water filtration system
For small villages surrounding Lake Atitlán, malnutrition continues to be one of the biggest problems facing communities and daily life. Volunteers are helping locals to plant fruits, vegetables, herbs and grains to target specific nutrition issues. Currently, gardens are underwatered or plants are harmed when watered with unfiltered greywater.
In order to solve for a specific need, I partnered with Rising Minds, a non-profit organization located in Guatemala. Their main concerns centered around the underwatered gardens where specific vegetables are grown to target nutritional deficiencies. The need was clear: a greywater system that could be recreated on the ground, allowing communities to be self-sufficient.
water + NUTRITION research
Many overlook the paradoxical idea that normal or overweight individuals can be malnourished. This leads to a huge problem today described by Hester Vorster as “hidden hunger, a term used to indicate micronutrient deficiencies in apparently well-fed individuals.” Although Vorster used this term to describe a category of malnourished individuals in South Africa, ‘hidden hunger’ is prevalent throughout the world.
Three main objectives needed to be tackled. Because most gardens were spread apart … These gardens, planted and maintained by the local community will provide fresh vegetables and herbs for educational programs while being part of a well-rounded diet. The harvests will also aid in lowering malnutrition rates among indigenous children and families. Communities are set in the hills around Lake Atitlán. Some gardens are centrally located, close to the town center, schools and shops. Most gardens, however, are shared between 6 or so families whose homes are spread apart.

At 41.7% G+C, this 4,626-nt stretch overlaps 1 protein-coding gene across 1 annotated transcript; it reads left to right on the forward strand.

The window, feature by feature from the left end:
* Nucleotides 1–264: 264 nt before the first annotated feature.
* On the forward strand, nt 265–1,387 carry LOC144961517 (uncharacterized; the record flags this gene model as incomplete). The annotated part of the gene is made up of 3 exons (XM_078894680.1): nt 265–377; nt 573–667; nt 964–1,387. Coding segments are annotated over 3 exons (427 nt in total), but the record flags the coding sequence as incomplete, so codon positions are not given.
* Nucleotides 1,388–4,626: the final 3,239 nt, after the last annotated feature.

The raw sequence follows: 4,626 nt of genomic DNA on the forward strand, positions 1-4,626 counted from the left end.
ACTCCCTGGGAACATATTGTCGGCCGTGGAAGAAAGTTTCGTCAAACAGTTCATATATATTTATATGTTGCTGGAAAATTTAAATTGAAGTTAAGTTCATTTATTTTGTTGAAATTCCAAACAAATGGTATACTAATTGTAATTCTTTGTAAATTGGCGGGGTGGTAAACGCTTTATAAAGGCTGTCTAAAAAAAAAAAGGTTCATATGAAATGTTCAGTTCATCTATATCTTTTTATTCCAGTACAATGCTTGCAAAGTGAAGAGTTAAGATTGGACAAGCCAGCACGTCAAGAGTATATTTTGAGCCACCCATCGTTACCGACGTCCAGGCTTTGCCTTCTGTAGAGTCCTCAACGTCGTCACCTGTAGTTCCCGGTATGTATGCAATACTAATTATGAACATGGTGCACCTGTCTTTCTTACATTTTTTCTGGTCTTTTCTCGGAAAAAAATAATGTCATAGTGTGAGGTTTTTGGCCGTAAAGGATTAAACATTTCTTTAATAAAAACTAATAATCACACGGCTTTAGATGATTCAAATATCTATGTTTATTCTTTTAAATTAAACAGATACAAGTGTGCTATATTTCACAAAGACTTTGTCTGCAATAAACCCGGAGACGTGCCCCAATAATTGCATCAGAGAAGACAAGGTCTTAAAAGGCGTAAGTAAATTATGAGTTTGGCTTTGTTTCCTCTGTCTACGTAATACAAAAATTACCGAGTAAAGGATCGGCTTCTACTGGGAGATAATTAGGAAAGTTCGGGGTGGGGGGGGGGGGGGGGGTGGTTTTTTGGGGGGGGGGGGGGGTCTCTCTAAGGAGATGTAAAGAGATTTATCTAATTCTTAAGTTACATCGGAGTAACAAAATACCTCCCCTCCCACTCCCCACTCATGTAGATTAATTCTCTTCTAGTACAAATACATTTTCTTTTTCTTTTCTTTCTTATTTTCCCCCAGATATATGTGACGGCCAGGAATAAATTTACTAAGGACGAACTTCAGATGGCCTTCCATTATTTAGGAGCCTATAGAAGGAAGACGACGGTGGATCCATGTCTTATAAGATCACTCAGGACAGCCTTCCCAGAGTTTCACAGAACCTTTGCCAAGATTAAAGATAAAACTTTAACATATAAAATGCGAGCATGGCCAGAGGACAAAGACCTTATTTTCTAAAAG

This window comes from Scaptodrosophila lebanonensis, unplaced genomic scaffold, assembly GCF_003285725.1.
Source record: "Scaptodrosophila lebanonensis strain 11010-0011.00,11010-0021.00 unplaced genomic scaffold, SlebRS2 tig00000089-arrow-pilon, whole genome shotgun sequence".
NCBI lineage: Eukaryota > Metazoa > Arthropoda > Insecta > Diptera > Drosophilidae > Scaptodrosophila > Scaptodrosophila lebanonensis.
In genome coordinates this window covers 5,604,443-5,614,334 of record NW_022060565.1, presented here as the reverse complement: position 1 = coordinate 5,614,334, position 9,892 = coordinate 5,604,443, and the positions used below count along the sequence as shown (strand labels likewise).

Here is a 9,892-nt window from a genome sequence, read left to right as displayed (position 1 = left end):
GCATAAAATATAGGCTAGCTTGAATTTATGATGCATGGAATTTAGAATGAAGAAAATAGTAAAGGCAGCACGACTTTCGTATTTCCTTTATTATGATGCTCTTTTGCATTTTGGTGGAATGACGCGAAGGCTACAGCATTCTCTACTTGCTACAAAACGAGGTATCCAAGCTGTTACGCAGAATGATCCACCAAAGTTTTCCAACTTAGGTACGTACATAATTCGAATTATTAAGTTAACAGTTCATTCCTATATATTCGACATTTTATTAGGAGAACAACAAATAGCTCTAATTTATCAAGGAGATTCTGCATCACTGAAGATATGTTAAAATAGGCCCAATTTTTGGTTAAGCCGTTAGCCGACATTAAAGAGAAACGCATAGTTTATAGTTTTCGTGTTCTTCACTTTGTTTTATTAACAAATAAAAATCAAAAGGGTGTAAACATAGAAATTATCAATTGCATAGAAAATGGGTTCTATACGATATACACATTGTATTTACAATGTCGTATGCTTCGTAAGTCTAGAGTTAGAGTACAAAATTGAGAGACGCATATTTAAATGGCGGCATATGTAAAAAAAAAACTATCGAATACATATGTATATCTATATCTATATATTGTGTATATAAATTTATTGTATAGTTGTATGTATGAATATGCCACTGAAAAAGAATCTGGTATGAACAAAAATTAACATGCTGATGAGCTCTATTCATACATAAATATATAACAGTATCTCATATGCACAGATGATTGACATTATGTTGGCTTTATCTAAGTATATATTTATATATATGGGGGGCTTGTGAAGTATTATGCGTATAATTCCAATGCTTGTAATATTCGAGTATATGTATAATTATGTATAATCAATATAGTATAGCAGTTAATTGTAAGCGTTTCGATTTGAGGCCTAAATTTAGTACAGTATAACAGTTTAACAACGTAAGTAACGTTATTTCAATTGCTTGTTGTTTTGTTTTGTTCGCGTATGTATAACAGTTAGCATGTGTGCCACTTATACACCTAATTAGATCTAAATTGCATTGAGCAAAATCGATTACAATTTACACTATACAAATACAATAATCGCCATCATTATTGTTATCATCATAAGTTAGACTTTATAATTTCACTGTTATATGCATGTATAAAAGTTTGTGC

ideation + testing
Initial testing for the grey water filter -- building a small-scale mockup and testing various types of dirty water with litmus tests. I also watered plants around the studio and monitored their overall health. A simple mechanism was needed to move water from the greywater bucket to the clean water bucket through the filter. The power would be provided by the wheels via the movement of the cart. It was important that it could be easily replicated and repaired.
NEEDS MET: provides additional water for gardens, eliminates the need for water storage, maintains important social aspects, easily repaired and maintained, no electricity needed, can be used by all age groups
how the cart works
When the cart is in motion, water is drawn from the bottom of the grey water tank by the rear peristaltic pump. The rear pump is powered by the left wheel of the cart. The grey water is dripped into the top of the filter. Once it reaches the bottom and is filtered, the water is drawn into the clean water bucket. This is done through the second peristaltic pump, powered by the right wheel of the cart. The water can then be used to water the gardens.
how the system works
Six families can water the same communal garden and share equal responsibilities.
The family in house a will collect water from houses b-f, water the garden, and leave the cart at house b on the way back home. The next day, the family from house b will collect water from houses c-a, water the garden, and leave the cart at house c. And so on ....